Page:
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teacher answering interview questions during virtual hiring fair

About The Author

Jane has considerable experience in the world of international education. She first became involved in teacher and educational leader recruitment while working in Abu Dhabi. Over eight years, Jane worked with colleagues and agencies organizing extensive recruitment campaigns around the globe. Today, Jane uses her knowledge and experience to support schools and organizations in the design and fulfilment of their recruitment goals.

Preparing for your upcoming interview, you know you will be asked, “Tell me, why did you decide to become a teacher?”

The truth is that there is no single and correct answer to the above question. However, having posed this question to prospective teachers many times, I have learned that most answers range from honest and pragmatic to philosophic and idealistic. 

Assuming you have thought about what motivated you to enter the teaching professions, let’s see if any of the responses below resonate with you.  

  1. “There are a lot of teachers in my family.” Many teachers grew up surrounded by immediate or close relatives who were teachers and often assumed that teaching was an acceptable and logical professional choice. 
  2. “Growing up I liked to work with kids through coaching, baby sitting or volunteer teaching.” Again, these teachers learned that they enjoyed working with children and, in most cases, discovered that they were good at it.
  3. “I couldn’t get into my first-choice college, so I decided to go into education, and I found that I liked it.” The reality is that some teachers enter the profession by default. The good news is that for many, fate may have had a hand in heading them in the right direction.
  4. “I had a great teacher who inspired and encouraged me to teach.” Mentors are powerful as they not only serve as successful role models but also provide a lasting and positive influence.  
  5. “The mobility. I can teach in other countries and travel the world.” Yes, a teaching certification can open exciting career opportunities and pathways for teachers around the world.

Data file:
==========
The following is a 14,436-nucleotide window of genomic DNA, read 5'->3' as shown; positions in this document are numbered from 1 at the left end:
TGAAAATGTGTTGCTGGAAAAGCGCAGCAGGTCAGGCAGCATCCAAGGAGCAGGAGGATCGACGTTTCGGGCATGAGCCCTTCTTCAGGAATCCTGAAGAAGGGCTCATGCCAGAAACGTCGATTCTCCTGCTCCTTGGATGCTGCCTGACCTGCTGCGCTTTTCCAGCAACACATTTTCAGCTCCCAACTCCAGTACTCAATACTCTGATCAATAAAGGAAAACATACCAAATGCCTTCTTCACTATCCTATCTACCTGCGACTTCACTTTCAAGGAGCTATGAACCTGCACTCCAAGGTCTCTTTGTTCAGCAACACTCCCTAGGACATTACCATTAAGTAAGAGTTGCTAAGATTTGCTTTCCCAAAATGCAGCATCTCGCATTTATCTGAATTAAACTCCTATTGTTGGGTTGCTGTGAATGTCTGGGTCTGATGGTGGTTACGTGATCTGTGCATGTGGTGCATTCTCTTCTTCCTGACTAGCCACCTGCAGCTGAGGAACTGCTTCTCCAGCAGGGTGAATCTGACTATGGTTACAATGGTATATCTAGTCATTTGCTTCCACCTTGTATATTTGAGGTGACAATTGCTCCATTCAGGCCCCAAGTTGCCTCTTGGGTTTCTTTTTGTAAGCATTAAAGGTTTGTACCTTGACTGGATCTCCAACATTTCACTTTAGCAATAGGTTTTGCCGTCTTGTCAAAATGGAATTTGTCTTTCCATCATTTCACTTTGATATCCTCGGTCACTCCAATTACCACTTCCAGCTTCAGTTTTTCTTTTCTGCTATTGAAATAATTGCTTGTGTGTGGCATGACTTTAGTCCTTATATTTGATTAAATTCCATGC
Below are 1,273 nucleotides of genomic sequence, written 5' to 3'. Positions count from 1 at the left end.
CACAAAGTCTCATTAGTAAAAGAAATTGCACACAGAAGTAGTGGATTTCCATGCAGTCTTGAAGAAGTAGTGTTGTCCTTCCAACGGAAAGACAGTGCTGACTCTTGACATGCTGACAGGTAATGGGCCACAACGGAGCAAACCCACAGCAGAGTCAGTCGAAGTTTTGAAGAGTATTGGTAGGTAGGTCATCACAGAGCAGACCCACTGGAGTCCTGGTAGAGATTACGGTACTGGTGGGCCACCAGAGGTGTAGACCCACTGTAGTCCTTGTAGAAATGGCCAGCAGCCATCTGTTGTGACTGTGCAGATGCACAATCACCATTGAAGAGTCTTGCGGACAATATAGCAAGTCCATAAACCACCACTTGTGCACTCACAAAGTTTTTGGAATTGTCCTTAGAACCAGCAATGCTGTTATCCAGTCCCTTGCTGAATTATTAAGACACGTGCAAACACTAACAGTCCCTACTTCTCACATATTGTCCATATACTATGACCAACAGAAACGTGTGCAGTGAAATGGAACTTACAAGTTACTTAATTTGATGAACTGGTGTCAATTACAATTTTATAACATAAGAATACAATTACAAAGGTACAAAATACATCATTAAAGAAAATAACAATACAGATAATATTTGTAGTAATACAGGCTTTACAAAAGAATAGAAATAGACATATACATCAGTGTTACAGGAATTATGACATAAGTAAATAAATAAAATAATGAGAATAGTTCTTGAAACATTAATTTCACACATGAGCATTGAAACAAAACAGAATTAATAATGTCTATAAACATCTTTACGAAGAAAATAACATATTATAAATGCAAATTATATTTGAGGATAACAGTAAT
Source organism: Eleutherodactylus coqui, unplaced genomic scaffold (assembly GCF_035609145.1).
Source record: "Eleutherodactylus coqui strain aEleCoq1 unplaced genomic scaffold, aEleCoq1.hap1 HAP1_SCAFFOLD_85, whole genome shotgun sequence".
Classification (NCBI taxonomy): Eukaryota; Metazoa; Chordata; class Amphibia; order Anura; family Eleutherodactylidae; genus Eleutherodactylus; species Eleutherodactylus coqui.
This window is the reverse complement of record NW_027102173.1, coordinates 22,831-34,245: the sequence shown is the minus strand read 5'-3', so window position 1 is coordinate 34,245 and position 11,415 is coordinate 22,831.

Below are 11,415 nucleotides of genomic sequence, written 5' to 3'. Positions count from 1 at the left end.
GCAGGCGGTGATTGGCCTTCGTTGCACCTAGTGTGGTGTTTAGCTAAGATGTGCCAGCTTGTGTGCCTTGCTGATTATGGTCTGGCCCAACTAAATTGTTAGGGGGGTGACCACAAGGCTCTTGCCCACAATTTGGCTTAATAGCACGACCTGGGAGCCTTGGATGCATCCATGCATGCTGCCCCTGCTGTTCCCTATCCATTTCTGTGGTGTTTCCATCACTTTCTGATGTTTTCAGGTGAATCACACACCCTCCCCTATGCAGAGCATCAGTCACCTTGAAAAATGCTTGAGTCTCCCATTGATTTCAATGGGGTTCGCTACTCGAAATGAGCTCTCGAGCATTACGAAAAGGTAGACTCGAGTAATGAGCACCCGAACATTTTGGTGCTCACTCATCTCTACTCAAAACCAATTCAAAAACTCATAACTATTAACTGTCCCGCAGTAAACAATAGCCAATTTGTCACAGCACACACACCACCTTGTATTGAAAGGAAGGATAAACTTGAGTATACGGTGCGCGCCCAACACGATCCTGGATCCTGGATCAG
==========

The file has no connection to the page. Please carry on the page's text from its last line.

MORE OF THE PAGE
6. “The routine and benefits such as regular salary, hours and holidays appeal to me.” Although initially this may be true, research shows that most teachers soon recognize that depending upon routine and reward is not part of a successful teacher’s repertoire.
  7. “It’s who I am.” American author and educator, Parker J. Palmer believes that when we respond to a vocational calling, we honor our true selves or our identity. Palmer tells us that teachers who listen to the voice of their inner teacher, are listening to a voice of identity and integrity. 

Although most teacher candidates offered one of the above responses to the question, why did you decide to become a teacher, pretty well all prospective teachers added the following as a postscript: 

  1. “I want to make a positive difference in the lives of children.” Without question, good teachers do make a positive difference to a child’s educational experience and this response is one that contributes to and sustains a teacher’s sense of professional satisfaction and well-being over time. To quote Parker Palmer again, “Good teaching comes in many forms…the imprint of good teachers remains long after the facts they gave us have faded.” 

Teacher candidates know that they will be asked the question and as mentioned above, there is no single and correct answer.

However, I do know that preparing a reflective and genuine response can open a valuable and rewarding dialogue during your interview.

Read more about answering challenging interview questions.

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